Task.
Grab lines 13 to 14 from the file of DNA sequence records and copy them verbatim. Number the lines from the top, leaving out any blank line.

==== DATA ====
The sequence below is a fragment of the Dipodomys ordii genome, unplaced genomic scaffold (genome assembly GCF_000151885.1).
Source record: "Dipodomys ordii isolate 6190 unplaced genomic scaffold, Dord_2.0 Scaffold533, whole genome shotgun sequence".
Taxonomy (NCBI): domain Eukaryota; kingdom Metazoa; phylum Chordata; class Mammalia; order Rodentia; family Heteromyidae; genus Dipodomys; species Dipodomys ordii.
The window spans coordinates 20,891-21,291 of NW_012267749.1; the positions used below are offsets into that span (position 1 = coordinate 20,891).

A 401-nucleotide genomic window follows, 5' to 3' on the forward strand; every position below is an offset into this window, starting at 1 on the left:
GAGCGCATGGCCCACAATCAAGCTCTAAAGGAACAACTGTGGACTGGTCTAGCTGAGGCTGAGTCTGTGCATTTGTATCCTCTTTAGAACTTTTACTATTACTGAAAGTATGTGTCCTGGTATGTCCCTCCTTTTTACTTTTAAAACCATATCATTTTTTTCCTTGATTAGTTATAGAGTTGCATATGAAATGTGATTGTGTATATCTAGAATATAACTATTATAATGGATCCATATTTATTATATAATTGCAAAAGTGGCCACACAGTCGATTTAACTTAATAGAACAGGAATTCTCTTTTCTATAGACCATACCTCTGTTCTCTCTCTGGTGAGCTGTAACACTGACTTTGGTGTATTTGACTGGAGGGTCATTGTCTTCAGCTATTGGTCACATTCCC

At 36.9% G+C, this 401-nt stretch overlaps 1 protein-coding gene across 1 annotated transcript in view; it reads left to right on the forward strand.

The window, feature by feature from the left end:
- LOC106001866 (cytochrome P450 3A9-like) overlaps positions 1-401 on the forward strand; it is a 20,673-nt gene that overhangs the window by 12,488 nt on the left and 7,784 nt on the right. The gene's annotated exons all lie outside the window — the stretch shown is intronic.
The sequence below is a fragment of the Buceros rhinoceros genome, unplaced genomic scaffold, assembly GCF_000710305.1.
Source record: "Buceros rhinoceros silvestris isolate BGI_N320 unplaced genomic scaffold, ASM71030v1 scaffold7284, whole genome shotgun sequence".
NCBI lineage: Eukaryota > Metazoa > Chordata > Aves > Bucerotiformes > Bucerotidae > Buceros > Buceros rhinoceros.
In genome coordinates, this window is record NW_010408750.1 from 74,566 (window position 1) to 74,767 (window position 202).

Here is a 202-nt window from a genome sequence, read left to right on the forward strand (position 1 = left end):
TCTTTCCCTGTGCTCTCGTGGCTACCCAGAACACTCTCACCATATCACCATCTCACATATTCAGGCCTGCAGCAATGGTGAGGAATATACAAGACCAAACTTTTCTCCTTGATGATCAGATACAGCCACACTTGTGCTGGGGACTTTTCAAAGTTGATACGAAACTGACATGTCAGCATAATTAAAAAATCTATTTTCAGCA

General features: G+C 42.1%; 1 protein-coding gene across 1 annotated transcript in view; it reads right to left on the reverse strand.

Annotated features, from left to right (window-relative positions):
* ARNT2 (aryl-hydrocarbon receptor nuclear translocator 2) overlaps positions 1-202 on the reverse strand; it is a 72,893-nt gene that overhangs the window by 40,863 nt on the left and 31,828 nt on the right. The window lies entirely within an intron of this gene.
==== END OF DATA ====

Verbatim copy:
In genome coordinates, this window is record NW_010408750.1 from 74,566 (window position 1) to 74,767 (window position 202).

Here is a 202-nt window from a genome sequence, read left to right on the forward strand (position 1 = left end):